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3 African countries report ASF outbreaks in pigs

For the first time in several months, elevated pig mortality in Togo has been blamed on the return of African swine fever.

Birger Tenow |

For the first time in several months, elevated pig mortality in Togo has been blamed on the return of African swine fever.

In the West African state of Togo, local media describe an “ASF epidemic” in the north of the country.

According to TogoFirst, mortality among pigs has recently risen sharply in five districts in Tandjouaré prefecture. Part of the Savanes (Savannah) region, this prefecture is in the north of the country, and is near to the borders with Ghana and Burkina Faso.

To control the spread of African swine fever (ASF) infection, the authorities have called for all pigs at infected premises to be culled. Following depopulation and disinfection, the farms are to remain empty for six months. For the same period, there is also a ban on the movements of all pigs, feed and related equipment in the infected area.

Last reported ASF outbreaks in Togo were in May 2020, when at least 40 pigs died in the Maritime region, which is in the south of the country.

Infection spreads in Tanzania

In East Africa, the number of pigs killed by ASF has risen to 1,155, according to Chinese news agency Xinhua. Cases are now reported in six districts in the north of Tanzania, around Lake Victoria.

Worst affected so far is the Kahama district of Shinyanga region, where more than 900 pigs have died. Losses have also been recorded in the neighboring regions of Kagera, Geita and Mwanza.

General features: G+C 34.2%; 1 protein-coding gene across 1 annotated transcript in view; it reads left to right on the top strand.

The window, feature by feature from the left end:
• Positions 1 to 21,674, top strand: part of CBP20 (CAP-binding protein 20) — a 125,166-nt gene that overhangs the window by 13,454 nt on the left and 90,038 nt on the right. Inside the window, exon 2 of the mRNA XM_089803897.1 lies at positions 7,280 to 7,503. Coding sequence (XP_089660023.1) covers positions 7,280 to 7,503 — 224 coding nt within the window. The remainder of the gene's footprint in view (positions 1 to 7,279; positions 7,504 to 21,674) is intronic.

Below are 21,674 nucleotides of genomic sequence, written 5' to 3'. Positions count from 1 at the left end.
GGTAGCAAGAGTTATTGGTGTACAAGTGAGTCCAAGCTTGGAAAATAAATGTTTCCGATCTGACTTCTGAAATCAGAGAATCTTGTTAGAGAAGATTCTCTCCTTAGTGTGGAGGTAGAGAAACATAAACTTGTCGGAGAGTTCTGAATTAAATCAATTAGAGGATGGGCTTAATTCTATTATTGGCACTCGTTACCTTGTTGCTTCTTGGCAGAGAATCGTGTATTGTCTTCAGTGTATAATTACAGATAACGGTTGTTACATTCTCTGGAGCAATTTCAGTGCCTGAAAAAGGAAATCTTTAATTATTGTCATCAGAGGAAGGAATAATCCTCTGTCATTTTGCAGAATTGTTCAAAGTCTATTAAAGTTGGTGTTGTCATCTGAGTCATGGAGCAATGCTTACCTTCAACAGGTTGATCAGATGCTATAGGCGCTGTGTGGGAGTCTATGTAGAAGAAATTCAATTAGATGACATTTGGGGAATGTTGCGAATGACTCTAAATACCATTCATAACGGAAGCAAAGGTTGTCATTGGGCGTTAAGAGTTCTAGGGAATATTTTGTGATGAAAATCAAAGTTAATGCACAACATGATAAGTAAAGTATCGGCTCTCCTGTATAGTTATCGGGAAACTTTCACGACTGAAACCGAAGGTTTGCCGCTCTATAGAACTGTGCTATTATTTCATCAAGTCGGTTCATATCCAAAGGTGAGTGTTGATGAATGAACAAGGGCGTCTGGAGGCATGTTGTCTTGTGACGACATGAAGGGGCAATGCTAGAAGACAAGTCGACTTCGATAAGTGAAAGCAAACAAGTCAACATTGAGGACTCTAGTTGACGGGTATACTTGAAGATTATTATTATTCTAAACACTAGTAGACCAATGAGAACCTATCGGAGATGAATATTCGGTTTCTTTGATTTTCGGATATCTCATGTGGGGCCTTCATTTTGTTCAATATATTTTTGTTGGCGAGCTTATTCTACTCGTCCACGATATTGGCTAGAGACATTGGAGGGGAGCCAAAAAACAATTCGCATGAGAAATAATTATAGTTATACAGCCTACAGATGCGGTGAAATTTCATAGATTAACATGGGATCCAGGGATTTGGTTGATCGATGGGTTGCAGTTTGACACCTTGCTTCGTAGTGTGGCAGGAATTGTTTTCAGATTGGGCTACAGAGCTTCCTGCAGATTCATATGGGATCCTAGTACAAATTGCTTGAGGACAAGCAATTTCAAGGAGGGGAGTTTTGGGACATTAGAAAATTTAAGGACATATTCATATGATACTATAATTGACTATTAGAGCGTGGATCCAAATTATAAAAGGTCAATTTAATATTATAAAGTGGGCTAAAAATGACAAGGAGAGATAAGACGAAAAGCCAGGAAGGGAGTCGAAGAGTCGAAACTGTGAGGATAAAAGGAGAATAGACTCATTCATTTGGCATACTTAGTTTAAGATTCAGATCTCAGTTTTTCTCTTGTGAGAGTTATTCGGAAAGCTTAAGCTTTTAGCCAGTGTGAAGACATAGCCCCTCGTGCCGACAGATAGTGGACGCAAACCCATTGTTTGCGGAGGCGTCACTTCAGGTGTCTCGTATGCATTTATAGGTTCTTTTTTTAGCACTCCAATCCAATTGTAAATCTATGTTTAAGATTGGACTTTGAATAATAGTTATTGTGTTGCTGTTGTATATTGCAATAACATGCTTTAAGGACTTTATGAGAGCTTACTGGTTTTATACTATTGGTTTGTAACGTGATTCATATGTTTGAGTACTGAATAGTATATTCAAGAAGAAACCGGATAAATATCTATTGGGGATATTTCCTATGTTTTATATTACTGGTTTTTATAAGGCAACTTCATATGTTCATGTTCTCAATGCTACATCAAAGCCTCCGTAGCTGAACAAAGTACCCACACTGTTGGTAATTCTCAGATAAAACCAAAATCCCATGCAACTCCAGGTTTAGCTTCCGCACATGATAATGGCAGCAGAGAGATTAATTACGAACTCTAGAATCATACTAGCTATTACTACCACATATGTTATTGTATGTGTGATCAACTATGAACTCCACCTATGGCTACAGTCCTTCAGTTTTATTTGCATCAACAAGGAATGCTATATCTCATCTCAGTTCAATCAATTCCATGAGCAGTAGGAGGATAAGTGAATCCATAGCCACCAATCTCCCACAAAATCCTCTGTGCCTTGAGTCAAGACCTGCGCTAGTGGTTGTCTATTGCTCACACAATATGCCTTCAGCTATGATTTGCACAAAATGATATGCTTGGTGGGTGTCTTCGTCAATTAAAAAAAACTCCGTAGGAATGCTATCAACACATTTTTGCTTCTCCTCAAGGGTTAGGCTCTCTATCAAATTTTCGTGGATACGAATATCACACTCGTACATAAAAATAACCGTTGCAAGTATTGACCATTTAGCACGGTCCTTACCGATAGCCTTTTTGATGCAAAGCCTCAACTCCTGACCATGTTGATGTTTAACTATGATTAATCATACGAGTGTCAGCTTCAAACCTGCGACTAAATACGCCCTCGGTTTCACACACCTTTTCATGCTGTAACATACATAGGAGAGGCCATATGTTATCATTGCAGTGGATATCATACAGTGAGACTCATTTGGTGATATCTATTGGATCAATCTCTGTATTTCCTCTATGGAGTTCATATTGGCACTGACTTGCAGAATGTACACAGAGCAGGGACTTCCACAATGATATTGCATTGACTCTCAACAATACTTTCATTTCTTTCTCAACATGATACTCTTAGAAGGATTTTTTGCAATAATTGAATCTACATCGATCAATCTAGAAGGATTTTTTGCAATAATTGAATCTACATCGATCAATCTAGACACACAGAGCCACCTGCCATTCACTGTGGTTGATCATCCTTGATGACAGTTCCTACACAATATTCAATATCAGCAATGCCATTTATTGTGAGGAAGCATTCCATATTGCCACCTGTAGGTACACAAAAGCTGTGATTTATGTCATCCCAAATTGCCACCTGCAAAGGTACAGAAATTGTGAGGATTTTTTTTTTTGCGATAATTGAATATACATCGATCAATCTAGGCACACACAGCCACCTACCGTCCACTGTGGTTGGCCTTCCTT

Last week, it was reported that pig mortalities began in Tanzania during December. By that time, 500 pigs had died in Shinyanga — so the infection appears to be spreading rapidly.

Three years ago, in March 2018, more than 900 pigs died as a result of ASF in the southern region of Ruvuma, according to Xinhua.

Further cases in South African ASF ‘hot spot’

In mid-January, South Africa’s veterinary authority officially registered two ASF outbreaks. Both were located in the Randfontein area of Gauteng province. This was also the site of the country’s largest outbreak, which involved 9,000 pigs at a farm in November.

According to the report to the World Organisation for Animal Health, the latest outbreaks involved a small backyard herd of eight pigs, and a farm with 125 animals. Of the 133 in total, 12 pigs died, and the fate of the remaining animals is not recorded.

Latest outbreaks brings South Africa’s total since April 2019 to 33. They have directly impacted almost 15,000 pigs.

View our continuing coverage of the global African swine fever situation.

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